Summer. Days of long hot sun,
the wind scorching exposed skin
and throwing sand and twigs everywhere.

Summer. Early mornings when the sun
first reaches above the pine tree tops
and the light squirms its way through
openings in the pole barn roof, tapping
on closed eyes. Slowly the whippoorwill
across the seasonal creek is heard and
the acorns hitting roof every time
the wind arrives.

Summer. Afternoon storms that build
and tower above the flight paths
of airplanes, the silent clouds
with layers of colors, various shapes,
and ever-changing patterns.

Before the storms arrive as the sky darkens,
I am serenaded by the whispering pine
and the silent awakening of not being alone,
of having a connection with the earth
and to each tree providing shelter.

I read a lot of outdoor books, most notably by Jon Krakauer and Ed Viesturs.  Expeditions to the mountains, the success and the failures, have always fascinated me and kept certain dreams alive, and provided material for writing.  What I find lacking to a degree, is the more personal inner struggle, and the spiritual awakening that can arise from the human seeking a higher place next to nature, the being pushed to limits where we become our true self.

I see this in great detail and depth in the books by Reinhold Messner.  His book “The Crystal Horizon” is about the first solo ascent of Mount Everest in 1980 and is steeped with raw emotion, the body and mind punished, and the spirit set free.

Other books I am currently reading by Mr. Messner:

  1. My Life at the Limit
  2. The Naked Mountain
  3. All Fourteen 8,000ers

I have lived in MN all of my 38 years.  It is home.  Family is here.  Memories and history exist in every nook and cranny.  It is home.  For better or worse, there are reminders everywhere.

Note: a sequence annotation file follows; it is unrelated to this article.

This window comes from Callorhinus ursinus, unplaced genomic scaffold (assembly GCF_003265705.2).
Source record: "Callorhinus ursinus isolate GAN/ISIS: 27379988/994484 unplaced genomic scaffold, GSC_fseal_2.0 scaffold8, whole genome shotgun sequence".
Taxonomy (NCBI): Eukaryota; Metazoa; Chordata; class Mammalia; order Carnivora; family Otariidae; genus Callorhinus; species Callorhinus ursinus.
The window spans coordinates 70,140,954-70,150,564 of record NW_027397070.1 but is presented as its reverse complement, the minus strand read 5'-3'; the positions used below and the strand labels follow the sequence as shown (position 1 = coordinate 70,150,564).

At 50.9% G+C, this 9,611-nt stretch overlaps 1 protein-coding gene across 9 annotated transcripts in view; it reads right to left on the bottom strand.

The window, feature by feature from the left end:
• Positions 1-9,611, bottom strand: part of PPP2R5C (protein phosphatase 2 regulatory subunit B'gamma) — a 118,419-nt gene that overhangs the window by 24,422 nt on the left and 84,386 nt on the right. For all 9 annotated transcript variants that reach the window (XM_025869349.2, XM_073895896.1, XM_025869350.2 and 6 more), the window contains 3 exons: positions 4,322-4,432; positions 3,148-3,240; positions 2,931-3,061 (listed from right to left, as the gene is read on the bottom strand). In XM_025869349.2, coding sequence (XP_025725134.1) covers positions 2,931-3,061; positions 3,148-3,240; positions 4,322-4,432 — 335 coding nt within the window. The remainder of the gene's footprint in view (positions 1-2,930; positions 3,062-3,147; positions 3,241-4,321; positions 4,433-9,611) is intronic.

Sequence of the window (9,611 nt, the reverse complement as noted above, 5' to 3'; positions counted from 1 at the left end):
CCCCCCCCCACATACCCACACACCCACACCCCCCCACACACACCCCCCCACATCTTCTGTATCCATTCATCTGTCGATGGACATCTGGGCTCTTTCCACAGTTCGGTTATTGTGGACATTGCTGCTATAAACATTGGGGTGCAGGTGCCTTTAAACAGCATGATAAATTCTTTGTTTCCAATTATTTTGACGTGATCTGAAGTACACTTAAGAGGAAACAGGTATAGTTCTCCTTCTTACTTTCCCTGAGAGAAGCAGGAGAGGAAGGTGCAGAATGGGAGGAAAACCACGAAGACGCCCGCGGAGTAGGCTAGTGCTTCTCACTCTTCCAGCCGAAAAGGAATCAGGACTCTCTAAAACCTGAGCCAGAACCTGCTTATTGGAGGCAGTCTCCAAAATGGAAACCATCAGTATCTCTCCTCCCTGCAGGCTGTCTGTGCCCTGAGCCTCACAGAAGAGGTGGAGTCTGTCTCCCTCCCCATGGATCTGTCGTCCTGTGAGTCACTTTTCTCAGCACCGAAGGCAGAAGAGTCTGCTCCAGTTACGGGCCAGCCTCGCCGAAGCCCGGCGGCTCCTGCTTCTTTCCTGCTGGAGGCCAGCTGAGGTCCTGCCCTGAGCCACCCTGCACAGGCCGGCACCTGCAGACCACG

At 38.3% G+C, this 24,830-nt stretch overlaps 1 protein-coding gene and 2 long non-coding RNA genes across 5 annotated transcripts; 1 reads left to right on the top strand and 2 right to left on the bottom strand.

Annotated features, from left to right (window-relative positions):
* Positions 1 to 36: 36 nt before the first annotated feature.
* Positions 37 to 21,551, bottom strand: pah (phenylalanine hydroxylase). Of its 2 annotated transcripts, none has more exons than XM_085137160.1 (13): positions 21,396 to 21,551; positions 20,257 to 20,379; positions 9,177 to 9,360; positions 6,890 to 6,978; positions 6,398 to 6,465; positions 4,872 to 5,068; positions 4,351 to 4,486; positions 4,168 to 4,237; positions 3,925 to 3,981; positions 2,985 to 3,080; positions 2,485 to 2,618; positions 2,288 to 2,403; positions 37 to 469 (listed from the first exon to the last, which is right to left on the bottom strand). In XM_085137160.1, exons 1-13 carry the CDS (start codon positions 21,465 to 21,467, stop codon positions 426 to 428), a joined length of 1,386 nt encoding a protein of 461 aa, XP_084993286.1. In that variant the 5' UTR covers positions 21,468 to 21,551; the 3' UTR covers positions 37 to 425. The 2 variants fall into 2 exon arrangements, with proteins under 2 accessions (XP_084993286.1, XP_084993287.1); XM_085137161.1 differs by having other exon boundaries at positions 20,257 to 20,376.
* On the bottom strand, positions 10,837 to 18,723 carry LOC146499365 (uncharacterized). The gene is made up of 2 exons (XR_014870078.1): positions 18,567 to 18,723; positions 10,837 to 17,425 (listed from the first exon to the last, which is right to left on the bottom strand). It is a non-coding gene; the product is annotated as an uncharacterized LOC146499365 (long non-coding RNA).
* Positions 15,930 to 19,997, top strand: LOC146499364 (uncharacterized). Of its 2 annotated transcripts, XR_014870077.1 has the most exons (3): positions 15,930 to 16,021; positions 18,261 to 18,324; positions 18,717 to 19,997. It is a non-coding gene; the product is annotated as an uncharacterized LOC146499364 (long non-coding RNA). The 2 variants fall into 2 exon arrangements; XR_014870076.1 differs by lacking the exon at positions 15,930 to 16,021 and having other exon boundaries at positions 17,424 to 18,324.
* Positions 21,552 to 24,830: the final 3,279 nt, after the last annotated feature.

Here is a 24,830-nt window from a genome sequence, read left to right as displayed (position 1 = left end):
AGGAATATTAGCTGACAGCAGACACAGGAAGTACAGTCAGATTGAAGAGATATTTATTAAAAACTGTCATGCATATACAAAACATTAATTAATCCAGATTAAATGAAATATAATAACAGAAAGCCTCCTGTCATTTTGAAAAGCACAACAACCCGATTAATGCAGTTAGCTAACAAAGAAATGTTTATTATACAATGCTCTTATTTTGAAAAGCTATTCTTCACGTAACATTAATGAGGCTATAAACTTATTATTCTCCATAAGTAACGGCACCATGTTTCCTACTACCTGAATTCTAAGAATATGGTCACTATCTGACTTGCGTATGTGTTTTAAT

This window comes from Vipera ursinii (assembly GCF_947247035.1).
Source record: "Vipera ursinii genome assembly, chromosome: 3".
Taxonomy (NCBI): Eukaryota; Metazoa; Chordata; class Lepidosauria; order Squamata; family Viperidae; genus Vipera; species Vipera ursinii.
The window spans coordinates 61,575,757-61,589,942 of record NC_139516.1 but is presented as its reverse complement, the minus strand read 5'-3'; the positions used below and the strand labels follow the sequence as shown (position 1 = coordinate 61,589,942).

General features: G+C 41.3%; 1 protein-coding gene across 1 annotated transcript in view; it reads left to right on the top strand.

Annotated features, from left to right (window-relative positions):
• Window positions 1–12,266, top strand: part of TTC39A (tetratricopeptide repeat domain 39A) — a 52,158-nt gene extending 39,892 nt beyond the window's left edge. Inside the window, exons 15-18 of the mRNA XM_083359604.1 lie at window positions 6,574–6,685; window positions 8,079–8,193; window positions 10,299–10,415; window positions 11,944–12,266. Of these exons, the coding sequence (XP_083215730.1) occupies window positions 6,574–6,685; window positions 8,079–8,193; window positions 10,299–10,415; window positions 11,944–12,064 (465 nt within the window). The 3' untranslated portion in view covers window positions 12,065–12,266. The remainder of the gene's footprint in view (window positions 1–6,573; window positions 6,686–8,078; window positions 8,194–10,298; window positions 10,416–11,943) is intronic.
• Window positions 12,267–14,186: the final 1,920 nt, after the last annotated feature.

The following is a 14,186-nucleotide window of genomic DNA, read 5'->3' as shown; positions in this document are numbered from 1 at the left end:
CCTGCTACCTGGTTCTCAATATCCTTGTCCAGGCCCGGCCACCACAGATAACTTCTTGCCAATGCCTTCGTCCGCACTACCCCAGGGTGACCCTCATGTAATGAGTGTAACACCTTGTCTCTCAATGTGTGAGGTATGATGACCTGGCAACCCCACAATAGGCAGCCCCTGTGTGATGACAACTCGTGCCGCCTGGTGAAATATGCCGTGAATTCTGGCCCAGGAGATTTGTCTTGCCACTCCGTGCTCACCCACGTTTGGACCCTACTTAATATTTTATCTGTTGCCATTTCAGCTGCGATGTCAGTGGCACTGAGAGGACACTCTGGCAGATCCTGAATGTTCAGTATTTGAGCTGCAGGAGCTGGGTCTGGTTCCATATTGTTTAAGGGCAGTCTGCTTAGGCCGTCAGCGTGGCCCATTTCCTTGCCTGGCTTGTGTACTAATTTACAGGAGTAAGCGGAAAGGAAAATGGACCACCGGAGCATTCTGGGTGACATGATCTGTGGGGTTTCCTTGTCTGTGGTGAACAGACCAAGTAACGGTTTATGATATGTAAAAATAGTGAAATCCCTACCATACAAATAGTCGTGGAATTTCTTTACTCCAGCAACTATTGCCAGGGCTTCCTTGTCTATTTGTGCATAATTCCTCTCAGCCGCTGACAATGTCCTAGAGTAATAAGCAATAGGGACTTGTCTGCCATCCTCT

But, what truly defines home?  Is it physical reminders?  Is it by sight as you drive past landmarks and the memory of being 10-years old, spending the afternoon on the red-swing set, surfaces and a tinge of pain or regret appears; or the joys of careless summer afternoons with your dog at your side?

Is home much deeper, with tendrils extending along the spine and following each nerve; a world unto itself unfurling with spiritual awakening and awareness?

The dog alarm woke me up before the real one, with a slap on the forehead – must be time for breakfast.  Letting her outside, into the early morning of thick, damp, and heavy clouds, I briefly forgot I was here, and was greeted with days spent in Haines, AK.  I had no choice – the smell and the feel of the air on my skin, lifted me and dropped me back into the waters of Lynn Canal.

With something so deep and touching every part of my being, is that home?